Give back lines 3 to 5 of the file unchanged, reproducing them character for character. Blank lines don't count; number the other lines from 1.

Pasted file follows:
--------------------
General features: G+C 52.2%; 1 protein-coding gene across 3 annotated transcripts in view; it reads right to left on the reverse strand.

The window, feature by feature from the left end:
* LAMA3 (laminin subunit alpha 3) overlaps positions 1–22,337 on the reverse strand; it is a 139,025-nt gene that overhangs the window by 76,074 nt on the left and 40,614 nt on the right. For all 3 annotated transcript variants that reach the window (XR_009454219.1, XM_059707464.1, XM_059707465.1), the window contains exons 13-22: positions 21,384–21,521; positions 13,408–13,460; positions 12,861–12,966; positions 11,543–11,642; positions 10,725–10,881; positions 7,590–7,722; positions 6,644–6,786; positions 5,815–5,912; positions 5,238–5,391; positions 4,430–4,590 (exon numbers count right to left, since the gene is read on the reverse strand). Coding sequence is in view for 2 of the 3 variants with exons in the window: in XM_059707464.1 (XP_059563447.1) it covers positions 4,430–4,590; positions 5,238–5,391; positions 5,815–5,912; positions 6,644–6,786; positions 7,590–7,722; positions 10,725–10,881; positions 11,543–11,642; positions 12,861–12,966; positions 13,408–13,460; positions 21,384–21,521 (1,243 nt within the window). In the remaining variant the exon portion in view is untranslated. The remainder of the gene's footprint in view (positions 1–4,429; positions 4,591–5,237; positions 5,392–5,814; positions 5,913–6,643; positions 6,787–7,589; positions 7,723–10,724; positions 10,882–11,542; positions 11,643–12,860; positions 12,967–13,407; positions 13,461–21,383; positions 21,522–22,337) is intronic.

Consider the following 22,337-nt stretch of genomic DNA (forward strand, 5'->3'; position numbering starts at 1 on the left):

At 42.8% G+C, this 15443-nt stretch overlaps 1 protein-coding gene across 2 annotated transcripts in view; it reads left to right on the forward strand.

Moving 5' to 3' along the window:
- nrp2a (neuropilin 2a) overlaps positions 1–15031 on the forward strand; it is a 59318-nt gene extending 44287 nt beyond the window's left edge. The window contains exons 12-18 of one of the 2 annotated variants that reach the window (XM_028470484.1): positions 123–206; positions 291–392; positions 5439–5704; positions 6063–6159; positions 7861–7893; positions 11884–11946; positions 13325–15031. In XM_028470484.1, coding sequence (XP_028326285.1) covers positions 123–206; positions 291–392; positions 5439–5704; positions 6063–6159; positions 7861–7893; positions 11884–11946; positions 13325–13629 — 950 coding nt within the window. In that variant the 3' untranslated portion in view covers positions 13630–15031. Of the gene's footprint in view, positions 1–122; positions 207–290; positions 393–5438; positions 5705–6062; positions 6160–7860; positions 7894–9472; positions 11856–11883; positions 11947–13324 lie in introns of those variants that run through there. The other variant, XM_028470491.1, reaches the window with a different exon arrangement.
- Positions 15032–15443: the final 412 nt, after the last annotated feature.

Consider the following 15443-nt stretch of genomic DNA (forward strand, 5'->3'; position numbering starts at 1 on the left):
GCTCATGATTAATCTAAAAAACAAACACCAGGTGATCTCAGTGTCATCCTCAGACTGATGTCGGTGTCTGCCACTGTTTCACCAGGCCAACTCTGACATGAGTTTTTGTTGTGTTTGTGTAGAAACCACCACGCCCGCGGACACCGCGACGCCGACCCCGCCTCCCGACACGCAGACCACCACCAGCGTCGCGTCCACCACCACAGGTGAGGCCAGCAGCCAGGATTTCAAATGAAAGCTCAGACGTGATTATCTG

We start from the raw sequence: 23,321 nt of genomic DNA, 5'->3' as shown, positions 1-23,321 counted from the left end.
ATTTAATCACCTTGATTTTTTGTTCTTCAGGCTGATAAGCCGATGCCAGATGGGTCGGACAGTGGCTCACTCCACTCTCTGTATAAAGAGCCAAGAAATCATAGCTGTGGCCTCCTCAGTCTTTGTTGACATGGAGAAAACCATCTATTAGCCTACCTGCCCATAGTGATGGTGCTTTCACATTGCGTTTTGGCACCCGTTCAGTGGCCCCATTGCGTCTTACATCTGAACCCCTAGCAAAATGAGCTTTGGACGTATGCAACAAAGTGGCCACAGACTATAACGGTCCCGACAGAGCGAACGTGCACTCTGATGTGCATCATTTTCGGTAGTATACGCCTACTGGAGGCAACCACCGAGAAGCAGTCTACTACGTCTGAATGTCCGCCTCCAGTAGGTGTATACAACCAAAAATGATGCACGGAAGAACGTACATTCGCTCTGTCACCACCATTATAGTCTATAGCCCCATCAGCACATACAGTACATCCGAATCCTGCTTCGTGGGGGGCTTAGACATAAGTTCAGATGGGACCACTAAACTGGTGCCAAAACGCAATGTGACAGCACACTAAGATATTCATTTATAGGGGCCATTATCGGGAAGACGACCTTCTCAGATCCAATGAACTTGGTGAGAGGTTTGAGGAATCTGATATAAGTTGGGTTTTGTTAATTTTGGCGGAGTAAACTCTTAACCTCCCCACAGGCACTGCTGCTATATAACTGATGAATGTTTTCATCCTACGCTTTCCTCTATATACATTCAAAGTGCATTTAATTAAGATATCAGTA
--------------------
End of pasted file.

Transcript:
* LAMA3 (laminin subunit alpha 3) overlaps positions 1–22,337 on the reverse strand; it is a 139,025-nt gene that overhangs the window by 76,074 nt on the left and 40,614 nt on the right. For all 3 annotated transcript variants that reach the window (XR_009454219.1, XM_059707464.1, XM_059707465.1), the window contains exons 13-22: positions 21,384–21,521; positions 13,408–13,460; positions 12,861–12,966; positions 11,543–11,642; positions 10,725–10,881; positions 7,590–7,722; positions 6,644–6,786; positions 5,815–5,912; positions 5,238–5,391; positions 4,430–4,590 (exon numbers count right to left, since the gene is read on the reverse strand). Coding sequence is in view for 2 of the 3 variants with exons in the window: in XM_059707464.1 (XP_059563447.1) it covers positions 4,430–4,590; positions 5,238–5,391; positions 5,815–5,912; positions 6,644–6,786; positions 7,590–7,722; positions 10,725–10,881; positions 11,543–11,642; positions 12,861–12,966; positions 13,408–13,460; positions 21,384–21,521 (1,243 nt within the window). In the remaining variant the exon portion in view is untranslated. The remainder of the gene's footprint in view (positions 1–4,429; positions 4,591–5,237; positions 5,392–5,814; positions 5,913–6,643; positions 6,787–7,589; positions 7,723–10,724; positions 10,882–11,542; positions 11,643–12,860; positions 12,967–13,407; positions 13,461–21,383; positions 21,522–22,337) is intronic.

Consider the following 22,337-nt stretch of genomic DNA (forward strand, 5'->3'; position numbering starts at 1 on the left):

At 42.8% G+C, this 15443-nt stretch overlaps 1 protein-coding gene across 2 annotated transcripts in view; it reads left to right on the forward strand.